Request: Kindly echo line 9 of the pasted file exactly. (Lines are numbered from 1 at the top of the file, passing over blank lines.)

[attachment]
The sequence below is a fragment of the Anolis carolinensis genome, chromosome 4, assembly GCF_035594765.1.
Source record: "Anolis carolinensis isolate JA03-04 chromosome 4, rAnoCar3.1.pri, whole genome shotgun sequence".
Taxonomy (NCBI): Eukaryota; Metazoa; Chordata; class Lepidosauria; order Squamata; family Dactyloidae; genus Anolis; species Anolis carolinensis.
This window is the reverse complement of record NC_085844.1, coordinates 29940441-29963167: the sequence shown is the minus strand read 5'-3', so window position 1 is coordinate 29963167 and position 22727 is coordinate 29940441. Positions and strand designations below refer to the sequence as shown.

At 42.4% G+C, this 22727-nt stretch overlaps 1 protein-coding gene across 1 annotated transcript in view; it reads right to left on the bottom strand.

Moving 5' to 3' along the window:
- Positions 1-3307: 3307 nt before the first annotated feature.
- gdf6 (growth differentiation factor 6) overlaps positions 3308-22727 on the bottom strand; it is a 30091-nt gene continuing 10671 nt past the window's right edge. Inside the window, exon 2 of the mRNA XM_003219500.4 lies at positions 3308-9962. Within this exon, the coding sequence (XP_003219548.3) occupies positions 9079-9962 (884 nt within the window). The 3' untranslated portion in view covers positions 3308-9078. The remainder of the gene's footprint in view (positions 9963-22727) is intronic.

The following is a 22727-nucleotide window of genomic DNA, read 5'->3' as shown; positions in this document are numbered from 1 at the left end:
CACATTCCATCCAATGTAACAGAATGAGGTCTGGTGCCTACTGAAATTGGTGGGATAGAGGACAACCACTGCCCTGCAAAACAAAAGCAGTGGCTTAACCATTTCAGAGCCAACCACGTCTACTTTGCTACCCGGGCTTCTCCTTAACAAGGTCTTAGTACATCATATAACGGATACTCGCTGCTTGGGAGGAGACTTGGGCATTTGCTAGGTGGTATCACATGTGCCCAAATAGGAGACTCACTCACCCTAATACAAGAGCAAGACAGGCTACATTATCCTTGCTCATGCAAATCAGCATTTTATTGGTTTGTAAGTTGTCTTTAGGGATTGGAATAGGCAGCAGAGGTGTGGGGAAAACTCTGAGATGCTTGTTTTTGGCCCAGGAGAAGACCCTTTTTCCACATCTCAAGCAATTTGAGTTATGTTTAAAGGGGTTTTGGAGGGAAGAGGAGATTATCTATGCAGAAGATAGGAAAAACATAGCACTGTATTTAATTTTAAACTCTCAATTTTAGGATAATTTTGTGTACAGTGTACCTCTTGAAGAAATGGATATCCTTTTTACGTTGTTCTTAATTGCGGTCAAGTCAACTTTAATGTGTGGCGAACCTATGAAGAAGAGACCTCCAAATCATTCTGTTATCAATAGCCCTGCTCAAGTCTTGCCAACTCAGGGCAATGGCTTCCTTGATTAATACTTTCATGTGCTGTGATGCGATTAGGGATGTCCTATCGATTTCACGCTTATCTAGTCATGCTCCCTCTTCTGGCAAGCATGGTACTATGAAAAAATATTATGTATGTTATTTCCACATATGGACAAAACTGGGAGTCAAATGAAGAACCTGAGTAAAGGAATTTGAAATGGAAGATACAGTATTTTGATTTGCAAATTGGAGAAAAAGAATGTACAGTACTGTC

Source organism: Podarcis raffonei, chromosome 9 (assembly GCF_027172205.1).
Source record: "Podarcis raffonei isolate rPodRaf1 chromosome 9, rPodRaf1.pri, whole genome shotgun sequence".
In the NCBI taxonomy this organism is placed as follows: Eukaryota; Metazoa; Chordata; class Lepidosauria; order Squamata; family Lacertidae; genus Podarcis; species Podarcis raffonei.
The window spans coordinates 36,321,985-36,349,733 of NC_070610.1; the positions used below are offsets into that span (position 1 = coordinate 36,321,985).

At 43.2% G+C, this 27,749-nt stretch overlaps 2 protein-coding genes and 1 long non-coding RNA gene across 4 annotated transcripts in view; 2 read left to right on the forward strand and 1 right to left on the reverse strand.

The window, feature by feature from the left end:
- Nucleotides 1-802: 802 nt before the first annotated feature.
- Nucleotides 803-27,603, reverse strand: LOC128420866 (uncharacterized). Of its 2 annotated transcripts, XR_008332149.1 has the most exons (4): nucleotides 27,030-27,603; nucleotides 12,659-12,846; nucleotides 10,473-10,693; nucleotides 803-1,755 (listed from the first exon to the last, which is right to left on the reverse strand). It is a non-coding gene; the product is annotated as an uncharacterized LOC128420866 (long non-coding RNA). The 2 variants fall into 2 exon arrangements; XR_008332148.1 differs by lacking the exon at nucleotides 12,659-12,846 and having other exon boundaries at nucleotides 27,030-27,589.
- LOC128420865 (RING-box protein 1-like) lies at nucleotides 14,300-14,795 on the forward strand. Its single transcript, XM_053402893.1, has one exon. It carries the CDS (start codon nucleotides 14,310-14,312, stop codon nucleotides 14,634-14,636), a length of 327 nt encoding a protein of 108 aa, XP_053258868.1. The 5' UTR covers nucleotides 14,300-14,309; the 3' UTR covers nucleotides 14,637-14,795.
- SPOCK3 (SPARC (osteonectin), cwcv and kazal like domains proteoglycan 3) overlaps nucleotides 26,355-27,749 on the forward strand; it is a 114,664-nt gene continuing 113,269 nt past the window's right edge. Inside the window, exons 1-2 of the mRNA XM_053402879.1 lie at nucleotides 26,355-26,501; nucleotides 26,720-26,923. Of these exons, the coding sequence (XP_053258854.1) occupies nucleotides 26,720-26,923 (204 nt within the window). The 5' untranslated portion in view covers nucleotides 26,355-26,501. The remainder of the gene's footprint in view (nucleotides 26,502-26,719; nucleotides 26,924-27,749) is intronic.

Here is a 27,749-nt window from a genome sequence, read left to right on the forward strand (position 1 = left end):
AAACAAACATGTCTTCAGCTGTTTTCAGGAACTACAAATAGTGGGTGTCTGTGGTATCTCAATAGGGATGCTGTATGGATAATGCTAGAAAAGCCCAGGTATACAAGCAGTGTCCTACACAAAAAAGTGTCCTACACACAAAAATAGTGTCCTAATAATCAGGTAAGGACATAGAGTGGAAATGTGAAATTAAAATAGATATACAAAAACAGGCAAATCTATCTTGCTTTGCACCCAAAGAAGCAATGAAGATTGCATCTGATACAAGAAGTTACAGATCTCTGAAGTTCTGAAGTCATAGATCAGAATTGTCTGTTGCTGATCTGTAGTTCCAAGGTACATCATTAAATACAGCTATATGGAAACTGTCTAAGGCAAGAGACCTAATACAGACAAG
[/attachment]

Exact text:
The following is a 22727-nucleotide window of genomic DNA, read 5'->3' as shown; positions in this document are numbered from 1 at the left end: